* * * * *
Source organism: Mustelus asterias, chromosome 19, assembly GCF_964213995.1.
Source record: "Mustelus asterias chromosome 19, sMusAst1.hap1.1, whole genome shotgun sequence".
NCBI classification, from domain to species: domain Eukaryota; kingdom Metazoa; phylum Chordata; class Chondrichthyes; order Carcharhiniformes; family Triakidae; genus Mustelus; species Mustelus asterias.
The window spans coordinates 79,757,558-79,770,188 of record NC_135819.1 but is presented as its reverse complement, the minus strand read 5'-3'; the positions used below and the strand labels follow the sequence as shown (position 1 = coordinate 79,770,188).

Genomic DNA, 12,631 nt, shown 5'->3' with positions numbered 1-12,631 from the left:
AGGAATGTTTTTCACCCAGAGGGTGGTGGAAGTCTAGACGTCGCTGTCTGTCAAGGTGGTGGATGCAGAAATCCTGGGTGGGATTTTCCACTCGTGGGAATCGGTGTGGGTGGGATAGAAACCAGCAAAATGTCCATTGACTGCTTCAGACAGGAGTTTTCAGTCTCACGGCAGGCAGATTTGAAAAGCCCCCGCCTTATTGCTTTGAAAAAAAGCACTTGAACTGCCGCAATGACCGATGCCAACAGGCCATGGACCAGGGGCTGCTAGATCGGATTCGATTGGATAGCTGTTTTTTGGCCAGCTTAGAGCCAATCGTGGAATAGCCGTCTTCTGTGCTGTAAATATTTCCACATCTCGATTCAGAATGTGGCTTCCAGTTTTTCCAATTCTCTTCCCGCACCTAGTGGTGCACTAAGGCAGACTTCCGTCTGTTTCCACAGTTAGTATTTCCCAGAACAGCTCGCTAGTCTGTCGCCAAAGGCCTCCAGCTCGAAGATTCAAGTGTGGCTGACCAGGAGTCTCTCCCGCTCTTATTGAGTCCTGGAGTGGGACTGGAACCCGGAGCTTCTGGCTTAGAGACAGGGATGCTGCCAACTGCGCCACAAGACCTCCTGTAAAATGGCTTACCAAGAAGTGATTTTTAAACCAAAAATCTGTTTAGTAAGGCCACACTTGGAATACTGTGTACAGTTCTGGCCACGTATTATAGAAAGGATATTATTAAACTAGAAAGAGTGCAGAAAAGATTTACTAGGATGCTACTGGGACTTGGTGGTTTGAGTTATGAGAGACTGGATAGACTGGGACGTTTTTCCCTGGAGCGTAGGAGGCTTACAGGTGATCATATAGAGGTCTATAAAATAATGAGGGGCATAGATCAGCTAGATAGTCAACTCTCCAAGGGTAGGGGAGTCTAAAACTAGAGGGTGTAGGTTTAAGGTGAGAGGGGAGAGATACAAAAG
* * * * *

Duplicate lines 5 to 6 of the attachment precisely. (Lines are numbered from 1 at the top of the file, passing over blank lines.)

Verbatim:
Genomic DNA, 12,631 nt, shown 5'->3' with positions numbered 1-12,631 from the left:
AGGAATGTTTTTCACCCAGAGGGTGGTGGAAGTCTAGACGTCGCTGTCTGTCAAGGTGGTGGATGCAGAAATCCTGGGTGGGATTTTCCACTCGTGGGAATCGGTGTGGGTGGGATAGAAACCAGCAAAATGTCCATTGACTGCTTCAGACAGGAGTTTTCAGTCTCACGGCAGGCAGATTTGAAAAGCCCCCGCCTTATTGCTTTGAAAAAAAGCACTTGAACTGCCGCAATGACCGATGCCAACAGGCCATGGACCAGGGGCTGCTAGATCGGATTCGATTGGATAGCTGTTTTTTGGCCAGCTTAGAGCCAATCGTGGAATAGCCGTCTTCTGTGCTGTAAATATTTCCACATCTCGATTCAGAATGTGGCTTCCAGTTTTTCCAATTCTCTTCCCGCACCTAGTGGTGCACTAAGGCAGACTTCCGTCTGTTTCCACAGTTAGTATTTCCCAGAACAGCTCGCTAGTCTGTCGCCAAAGGCCTCCAGCTCGAAGATTCAAGTGTGGCTGACCAGGAGTCTCTCCCGCTCTTATTGAGTCCTGGAGTGGGACTGGAACCCGGAGCTTCTGGCTTAGAGACAGGGATGCTGCCAACTGCGCCACAAGACCTCCTGTAAAATGGCTTACCAAGAAGTGATTTTTAAACCAAAAATCTGTTTAGTAAGGCCACACTTGGAATACTGTGTACAGTTCTGGCCACGTATTATAGAAAGGATATTATTAAACTAGAAAGAGTGCAGAAAAGATTTACTAGGATGCTACTGGGACTTGGTGGTTTGAGTTATGAGAGACTGGATAGACTGGGACGTTTTTCCCTGGAGCGTAGGAGGCTTACAGGTGATCATATAGAGGTCTATAAAATAATGAGGGGCATAGATCAGCTAGATAGTCAACTCTCCAAGGGTAGGGGAGTCTAAAACTAGAGGGTGTAGGTTTAAGGTGAGAGGGGAGAGATACAAAAG